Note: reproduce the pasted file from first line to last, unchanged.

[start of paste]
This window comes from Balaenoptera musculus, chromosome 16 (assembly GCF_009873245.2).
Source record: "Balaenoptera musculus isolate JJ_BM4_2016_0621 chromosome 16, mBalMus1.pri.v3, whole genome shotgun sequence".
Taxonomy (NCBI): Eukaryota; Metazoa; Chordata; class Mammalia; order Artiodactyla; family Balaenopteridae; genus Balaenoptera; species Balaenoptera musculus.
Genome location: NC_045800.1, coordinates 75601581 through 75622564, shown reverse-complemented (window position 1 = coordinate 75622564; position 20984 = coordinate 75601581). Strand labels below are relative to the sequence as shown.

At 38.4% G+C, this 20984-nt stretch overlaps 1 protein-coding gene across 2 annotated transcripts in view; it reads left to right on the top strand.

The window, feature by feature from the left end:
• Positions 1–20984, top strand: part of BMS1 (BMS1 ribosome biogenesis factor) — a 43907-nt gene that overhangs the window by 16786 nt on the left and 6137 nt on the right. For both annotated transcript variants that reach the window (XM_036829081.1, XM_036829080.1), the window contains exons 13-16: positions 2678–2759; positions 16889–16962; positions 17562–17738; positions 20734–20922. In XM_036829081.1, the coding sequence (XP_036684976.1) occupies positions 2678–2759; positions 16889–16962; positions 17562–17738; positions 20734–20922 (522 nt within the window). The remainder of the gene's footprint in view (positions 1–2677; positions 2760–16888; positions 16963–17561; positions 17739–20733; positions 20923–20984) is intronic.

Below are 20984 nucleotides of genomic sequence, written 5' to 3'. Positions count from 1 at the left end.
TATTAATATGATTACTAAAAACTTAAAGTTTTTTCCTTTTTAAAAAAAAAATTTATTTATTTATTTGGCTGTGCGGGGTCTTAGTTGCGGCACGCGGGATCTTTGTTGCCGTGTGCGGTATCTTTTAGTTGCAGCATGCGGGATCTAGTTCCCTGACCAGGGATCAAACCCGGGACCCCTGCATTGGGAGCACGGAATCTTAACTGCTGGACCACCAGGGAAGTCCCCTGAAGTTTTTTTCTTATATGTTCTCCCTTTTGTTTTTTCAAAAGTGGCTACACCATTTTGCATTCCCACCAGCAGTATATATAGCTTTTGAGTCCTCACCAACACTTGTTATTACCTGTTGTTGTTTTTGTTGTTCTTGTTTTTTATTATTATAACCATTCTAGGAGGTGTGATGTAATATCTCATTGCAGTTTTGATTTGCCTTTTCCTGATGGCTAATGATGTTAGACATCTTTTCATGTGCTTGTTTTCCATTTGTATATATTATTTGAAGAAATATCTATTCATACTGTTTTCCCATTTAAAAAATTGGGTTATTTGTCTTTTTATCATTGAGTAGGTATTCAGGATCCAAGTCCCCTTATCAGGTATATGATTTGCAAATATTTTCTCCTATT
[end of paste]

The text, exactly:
This window comes from Balaenoptera musculus, chromosome 16 (assembly GCF_009873245.2).
Source record: "Balaenoptera musculus isolate JJ_BM4_2016_0621 chromosome 16, mBalMus1.pri.v3, whole genome shotgun sequence".
Taxonomy (NCBI): Eukaryota; Metazoa; Chordata; class Mammalia; order Artiodactyla; family Balaenopteridae; genus Balaenoptera; species Balaenoptera musculus.
Genome location: NC_045800.1, coordinates 75601581 through 75622564, shown reverse-complemented (window position 1 = coordinate 75622564; position 20984 = coordinate 75601581). Strand labels below are relative to the sequence as shown.

At 38.4% G+C, this 20984-nt stretch overlaps 1 protein-coding gene across 2 annotated transcripts in view; it reads left to right on the top strand.

The window, feature by feature from the left end:
• Positions 1–20984, top strand: part of BMS1 (BMS1 ribosome biogenesis factor) — a 43907-nt gene that overhangs the window by 16786 nt on the left and 6137 nt on the right. For both annotated transcript variants that reach the window (XM_036829081.1, XM_036829080.1), the window contains exons 13-16: positions 2678–2759; positions 16889–16962; positions 17562–17738; positions 20734–20922. In XM_036829081.1, the coding sequence (XP_036684976.1) occupies positions 2678–2759; positions 16889–16962; positions 17562–17738; positions 20734–20922 (522 nt within the window). The remainder of the gene's footprint in view (positions 1–2677; positions 2760–16888; positions 16963–17561; positions 17739–20733; positions 20923–20984) is intronic.

Below are 20984 nucleotides of genomic sequence, written 5' to 3'. Positions count from 1 at the left end.
TATTAATATGATTACTAAAAACTTAAAGTTTTTTCCTTTTTAAAAAAAAAATTTATTTATTTATTTGGCTGTGCGGGGTCTTAGTTGCGGCACGCGGGATCTTTGTTGCCGTGTGCGGTATCTTTTAGTTGCAGCATGCGGGATCTAGTTCCCTGACCAGGGATCAAACCCGGGACCCCTGCATTGGGAGCACGGAATCTTAACTGCTGGACCACCAGGGAAGTCCCCTGAAGTTTTTTTCTTATATGTTCTCCCTTTTGTTTTTTCAAAAGTGGCTACACCATTTTGCATTCCCACCAGCAGTATATATAGCTTTTGAGTCCTCACCAACACTTGTTATTACCTGTTGTTGTTTTTGTTGTTCTTGTTTTTTATTATTATAACCATTCTAGGAGGTGTGATGTAATATCTCATTGCAGTTTTGATTTGCCTTTTCCTGATGGCTAATGATGTTAGACATCTTTTCATGTGCTTGTTTTCCATTTGTATATATTATTTGAAGAAATATCTATTCATACTGTTTTCCCATTTAAAAAATTGGGTTATTTGTCTTTTTATCATTGAGTAGGTATTCAGGATCCAAGTCCCCTTATCAGGTATATGATTTGCAAATATTTTCTCCTATT